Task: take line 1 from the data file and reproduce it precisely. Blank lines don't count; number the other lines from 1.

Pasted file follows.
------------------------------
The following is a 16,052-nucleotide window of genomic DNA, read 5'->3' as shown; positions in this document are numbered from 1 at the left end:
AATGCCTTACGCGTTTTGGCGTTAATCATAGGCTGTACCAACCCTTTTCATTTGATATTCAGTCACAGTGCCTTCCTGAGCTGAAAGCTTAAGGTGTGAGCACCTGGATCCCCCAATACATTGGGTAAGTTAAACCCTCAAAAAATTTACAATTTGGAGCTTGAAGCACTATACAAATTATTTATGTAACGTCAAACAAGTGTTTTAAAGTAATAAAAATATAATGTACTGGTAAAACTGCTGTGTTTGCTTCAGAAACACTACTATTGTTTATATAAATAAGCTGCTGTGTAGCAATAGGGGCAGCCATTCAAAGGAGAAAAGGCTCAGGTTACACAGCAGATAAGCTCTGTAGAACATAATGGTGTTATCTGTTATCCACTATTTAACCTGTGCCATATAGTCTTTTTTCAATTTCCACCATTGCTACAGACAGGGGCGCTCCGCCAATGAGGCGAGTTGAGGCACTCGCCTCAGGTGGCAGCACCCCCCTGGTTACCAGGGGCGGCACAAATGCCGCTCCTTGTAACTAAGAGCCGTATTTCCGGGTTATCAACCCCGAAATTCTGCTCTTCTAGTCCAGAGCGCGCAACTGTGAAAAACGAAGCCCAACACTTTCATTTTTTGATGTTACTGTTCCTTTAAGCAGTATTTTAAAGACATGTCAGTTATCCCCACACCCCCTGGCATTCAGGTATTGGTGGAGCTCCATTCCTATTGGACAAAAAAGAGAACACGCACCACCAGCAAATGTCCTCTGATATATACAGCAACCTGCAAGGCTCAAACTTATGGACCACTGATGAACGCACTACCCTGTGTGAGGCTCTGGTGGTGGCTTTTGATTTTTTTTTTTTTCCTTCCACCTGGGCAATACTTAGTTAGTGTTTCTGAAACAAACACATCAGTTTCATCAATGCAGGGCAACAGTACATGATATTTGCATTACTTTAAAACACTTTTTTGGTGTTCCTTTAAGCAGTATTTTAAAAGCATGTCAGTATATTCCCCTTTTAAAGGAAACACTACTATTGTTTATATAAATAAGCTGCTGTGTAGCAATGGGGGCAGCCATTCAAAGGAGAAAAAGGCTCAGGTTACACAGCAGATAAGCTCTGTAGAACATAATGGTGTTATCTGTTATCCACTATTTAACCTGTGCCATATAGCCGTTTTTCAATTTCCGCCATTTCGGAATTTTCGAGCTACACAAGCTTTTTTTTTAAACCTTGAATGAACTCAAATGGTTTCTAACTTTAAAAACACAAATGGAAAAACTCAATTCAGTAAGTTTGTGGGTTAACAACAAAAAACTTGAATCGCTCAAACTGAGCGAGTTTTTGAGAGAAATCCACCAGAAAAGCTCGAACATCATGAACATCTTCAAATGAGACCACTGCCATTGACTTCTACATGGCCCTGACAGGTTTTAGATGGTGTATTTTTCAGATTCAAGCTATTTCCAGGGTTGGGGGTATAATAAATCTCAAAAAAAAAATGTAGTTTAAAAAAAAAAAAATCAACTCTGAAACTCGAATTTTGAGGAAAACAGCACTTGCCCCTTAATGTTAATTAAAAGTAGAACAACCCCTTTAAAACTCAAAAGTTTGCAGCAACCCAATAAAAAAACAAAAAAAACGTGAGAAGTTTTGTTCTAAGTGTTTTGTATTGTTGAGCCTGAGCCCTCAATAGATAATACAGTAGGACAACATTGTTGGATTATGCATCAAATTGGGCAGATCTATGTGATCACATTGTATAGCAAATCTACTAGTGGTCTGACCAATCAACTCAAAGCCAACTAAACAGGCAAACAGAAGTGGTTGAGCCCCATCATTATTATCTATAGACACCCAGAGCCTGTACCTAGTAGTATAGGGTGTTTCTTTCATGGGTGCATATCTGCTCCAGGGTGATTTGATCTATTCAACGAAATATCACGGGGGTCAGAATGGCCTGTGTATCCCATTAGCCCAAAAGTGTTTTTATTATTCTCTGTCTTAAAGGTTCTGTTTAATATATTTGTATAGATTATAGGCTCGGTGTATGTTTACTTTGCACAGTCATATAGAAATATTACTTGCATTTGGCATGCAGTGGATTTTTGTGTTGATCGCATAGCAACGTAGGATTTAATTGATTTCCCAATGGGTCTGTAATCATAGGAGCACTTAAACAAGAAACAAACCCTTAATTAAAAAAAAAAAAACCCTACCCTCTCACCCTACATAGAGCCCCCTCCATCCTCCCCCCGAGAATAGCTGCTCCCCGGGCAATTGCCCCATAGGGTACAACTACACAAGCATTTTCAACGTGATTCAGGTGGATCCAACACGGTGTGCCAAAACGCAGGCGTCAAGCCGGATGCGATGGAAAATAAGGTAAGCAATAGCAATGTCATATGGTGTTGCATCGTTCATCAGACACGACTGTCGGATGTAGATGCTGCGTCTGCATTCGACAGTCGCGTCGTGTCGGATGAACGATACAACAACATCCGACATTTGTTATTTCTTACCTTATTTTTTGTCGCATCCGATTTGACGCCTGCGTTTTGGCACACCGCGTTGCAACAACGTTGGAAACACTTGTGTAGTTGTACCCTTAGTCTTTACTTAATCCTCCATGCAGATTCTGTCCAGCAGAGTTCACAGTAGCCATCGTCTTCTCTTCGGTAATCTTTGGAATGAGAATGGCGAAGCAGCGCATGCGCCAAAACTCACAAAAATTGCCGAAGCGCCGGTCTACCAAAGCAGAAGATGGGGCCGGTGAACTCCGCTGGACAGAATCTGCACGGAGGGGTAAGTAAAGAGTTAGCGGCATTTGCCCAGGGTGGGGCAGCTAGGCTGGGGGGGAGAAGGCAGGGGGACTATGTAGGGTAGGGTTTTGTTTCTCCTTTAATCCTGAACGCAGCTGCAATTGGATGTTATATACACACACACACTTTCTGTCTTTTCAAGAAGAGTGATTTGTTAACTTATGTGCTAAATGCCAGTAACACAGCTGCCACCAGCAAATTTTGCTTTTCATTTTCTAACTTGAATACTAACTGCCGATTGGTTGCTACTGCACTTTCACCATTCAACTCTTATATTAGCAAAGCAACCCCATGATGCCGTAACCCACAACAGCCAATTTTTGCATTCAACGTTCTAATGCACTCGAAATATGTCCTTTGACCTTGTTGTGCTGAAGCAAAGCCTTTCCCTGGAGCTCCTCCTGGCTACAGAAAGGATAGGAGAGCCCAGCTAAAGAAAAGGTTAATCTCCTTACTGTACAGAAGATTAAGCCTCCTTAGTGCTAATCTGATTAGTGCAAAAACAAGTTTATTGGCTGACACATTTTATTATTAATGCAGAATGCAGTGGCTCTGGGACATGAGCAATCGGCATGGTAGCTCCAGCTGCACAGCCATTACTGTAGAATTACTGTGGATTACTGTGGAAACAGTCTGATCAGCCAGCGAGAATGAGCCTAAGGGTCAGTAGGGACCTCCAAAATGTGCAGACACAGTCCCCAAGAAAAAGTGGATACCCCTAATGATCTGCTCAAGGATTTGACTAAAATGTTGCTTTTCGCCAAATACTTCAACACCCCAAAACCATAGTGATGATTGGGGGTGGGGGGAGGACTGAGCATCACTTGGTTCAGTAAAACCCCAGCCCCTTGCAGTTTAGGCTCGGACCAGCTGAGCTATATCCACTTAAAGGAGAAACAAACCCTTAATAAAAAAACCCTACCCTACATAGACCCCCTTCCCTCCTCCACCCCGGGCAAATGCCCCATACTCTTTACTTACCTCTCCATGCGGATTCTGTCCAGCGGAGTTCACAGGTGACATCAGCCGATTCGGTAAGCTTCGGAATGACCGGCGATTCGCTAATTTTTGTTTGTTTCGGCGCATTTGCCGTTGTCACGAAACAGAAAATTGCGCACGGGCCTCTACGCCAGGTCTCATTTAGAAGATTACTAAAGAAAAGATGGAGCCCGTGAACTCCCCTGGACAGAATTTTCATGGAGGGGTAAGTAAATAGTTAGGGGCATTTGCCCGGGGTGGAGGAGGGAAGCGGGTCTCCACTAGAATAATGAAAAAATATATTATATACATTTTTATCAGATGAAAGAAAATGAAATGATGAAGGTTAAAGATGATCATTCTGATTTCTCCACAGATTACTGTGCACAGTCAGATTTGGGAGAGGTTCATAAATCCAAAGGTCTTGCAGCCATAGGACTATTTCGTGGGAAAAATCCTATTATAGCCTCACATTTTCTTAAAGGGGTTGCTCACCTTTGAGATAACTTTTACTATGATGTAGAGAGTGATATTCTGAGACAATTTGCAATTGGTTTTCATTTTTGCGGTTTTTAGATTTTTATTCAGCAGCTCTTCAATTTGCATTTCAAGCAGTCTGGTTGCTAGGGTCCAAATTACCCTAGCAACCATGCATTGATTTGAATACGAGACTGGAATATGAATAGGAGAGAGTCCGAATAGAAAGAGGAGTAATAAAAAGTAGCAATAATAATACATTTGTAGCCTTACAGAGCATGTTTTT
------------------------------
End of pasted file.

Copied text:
The following is a 16,052-nucleotide window of genomic DNA, read 5'->3' as shown; positions in this document are numbered from 1 at the left end: